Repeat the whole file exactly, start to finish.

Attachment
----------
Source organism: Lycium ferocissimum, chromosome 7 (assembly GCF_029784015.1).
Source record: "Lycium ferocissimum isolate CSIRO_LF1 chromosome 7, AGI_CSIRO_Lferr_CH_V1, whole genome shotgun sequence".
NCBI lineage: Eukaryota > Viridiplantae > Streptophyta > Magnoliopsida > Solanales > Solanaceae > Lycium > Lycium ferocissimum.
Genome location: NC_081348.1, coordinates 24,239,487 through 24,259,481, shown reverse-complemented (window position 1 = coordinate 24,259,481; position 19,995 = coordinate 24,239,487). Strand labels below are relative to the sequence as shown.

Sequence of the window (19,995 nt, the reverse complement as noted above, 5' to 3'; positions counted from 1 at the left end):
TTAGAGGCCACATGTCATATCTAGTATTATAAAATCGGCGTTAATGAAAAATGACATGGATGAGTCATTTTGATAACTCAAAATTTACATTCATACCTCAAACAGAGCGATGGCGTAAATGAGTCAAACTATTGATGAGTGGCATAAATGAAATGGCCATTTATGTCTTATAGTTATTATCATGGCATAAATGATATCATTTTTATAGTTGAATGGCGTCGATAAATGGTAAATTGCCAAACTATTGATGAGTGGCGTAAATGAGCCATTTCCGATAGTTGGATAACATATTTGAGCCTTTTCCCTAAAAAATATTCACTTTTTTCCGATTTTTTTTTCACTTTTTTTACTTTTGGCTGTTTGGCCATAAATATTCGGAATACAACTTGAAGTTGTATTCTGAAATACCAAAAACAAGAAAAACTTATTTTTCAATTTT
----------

Source organism: Lycium ferocissimum, chromosome 7 (assembly GCF_029784015.1).
Source record: "Lycium ferocissimum isolate CSIRO_LF1 chromosome 7, AGI_CSIRO_Lferr_CH_V1, whole genome shotgun sequence".
NCBI lineage: Eukaryota > Viridiplantae > Streptophyta > Magnoliopsida > Solanales > Solanaceae > Lycium > Lycium ferocissimum.
Genome location: NC_081348.1, coordinates 24,239,487 through 24,259,481, shown reverse-complemented (window position 1 = coordinate 24,259,481; position 19,995 = coordinate 24,239,487). Strand labels below are relative to the sequence as shown.

Sequence of the window (19,995 nt, the reverse complement as noted above, 5' to 3'; positions counted from 1 at the left end):
TTAGAGGCCACATGTCATATCTAGTATTATAAAATCGGCGTTAATGAAAAATGACATGGATGAGTCATTTTGATAACTCAAAATTTACATTCATACCTCAAACAGAGCGATGGCGTAAATGAGTCAAACTATTGATGAGTGGCATAAATGAAATGGCCATTTATGTCTTATAGTTATTATCATGGCATAAATGATATCATTTTTATAGTTGAATGGCGTCGATAAATGGTAAATTGCCAAACTATTGATGAGTGGCGTAAATGAGCCATTTCCGATAGTTGGATAACATATTTGAGCCTTTTCCCTAAAAAATATTCACTTTTTTCCGATTTTTTTTTCACTTTTTTTACTTTTGGCTGTTTGGCCATAAATATTCGGAATACAACTTGAAGTTGTATTCTGAAATACCAAAAACAAGAAAAACTTATTTTTCAATTTT